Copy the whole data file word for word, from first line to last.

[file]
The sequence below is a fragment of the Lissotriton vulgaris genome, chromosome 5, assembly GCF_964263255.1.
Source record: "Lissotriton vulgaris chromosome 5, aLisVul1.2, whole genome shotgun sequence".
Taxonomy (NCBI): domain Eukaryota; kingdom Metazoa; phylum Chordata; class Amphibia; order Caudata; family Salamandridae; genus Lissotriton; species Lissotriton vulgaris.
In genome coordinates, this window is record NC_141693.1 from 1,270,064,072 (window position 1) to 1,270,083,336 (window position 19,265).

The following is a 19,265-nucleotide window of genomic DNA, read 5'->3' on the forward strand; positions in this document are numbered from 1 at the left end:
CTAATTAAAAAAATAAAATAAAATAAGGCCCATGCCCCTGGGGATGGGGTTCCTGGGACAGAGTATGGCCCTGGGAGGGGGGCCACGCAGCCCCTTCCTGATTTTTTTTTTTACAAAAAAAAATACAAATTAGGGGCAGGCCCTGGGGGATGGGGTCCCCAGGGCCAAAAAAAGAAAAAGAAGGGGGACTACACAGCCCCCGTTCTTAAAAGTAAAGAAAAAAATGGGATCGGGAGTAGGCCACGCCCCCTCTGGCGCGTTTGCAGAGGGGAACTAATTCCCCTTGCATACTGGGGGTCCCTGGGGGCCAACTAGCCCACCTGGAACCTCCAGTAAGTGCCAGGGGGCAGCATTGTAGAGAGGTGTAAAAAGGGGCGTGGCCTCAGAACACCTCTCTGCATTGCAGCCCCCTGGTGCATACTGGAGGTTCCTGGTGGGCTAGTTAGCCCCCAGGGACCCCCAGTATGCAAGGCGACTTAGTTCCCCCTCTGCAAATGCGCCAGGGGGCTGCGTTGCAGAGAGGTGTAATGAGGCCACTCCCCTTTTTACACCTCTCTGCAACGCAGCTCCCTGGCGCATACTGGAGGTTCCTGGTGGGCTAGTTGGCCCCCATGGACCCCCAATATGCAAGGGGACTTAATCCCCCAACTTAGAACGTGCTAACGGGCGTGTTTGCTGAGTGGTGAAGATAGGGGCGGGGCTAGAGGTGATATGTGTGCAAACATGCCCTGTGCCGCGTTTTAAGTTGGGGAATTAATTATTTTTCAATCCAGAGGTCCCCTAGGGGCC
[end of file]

The sequence below is a fragment of the Lissotriton vulgaris genome, chromosome 5, assembly GCF_964263255.1.
Source record: "Lissotriton vulgaris chromosome 5, aLisVul1.2, whole genome shotgun sequence".
Taxonomy (NCBI): domain Eukaryota; kingdom Metazoa; phylum Chordata; class Amphibia; order Caudata; family Salamandridae; genus Lissotriton; species Lissotriton vulgaris.
In genome coordinates, this window is record NC_141693.1 from 1,270,064,072 (window position 1) to 1,270,083,336 (window position 19,265).

The following is a 19,265-nucleotide window of genomic DNA, read 5'->3' on the forward strand; positions in this document are numbered from 1 at the left end:
CTAATTAAAAAAATAAAATAAAATAAGGCCCATGCCCCTGGGGATGGGGTTCCTGGGACAGAGTATGGCCCTGGGAGGGGGGCCACGCAGCCCCTTCCTGATTTTTTTTTTTACAAAAAAAAATACAAATTAGGGGCAGGCCCTGGGGGATGGGGTCCCCAGGGCCAAAAAAAGAAAAAGAAGGGGGACTACACAGCCCCCGTTCTTAAAAGTAAAGAAAAAAATGGGATCGGGAGTAGGCCACGCCCCCTCTGGCGCGTTTGCAGAGGGGAACTAATTCCCCTTGCATACTGGGGGTCCCTGGGGGCCAACTAGCCCACCTGGAACCTCCAGTAAGTGCCAGGGGGCAGCATTGTAGAGAGGTGTAAAAAGGGGCGTGGCCTCAGAACACCTCTCTGCATTGCAGCCCCCTGGTGCATACTGGAGGTTCCTGGTGGGCTAGTTAGCCCCCAGGGACCCCCAGTATGCAAGGCGACTTAGTTCCCCCTCTGCAAATGCGCCAGGGGGCTGCGTTGCAGAGAGGTGTAATGAGGCCACTCCCCTTTTTACACCTCTCTGCAACGCAGCTCCCTGGCGCATACTGGAGGTTCCTGGTGGGCTAGTTGGCCCCCATGGACCCCCAATATGCAAGGGGACTTAATCCCCCAACTTAGAACGTGCTAACGGGCGTGTTTGCTGAGTGGTGAAGATAGGGGCGGGGCTAGAGGTGATATGTGTGCAAACATGCCCTGTGCCGCGTTTTAAGTTGGGGAATTAATTATTTTTCAATCCAGAGGTCCCCTAGGGGCC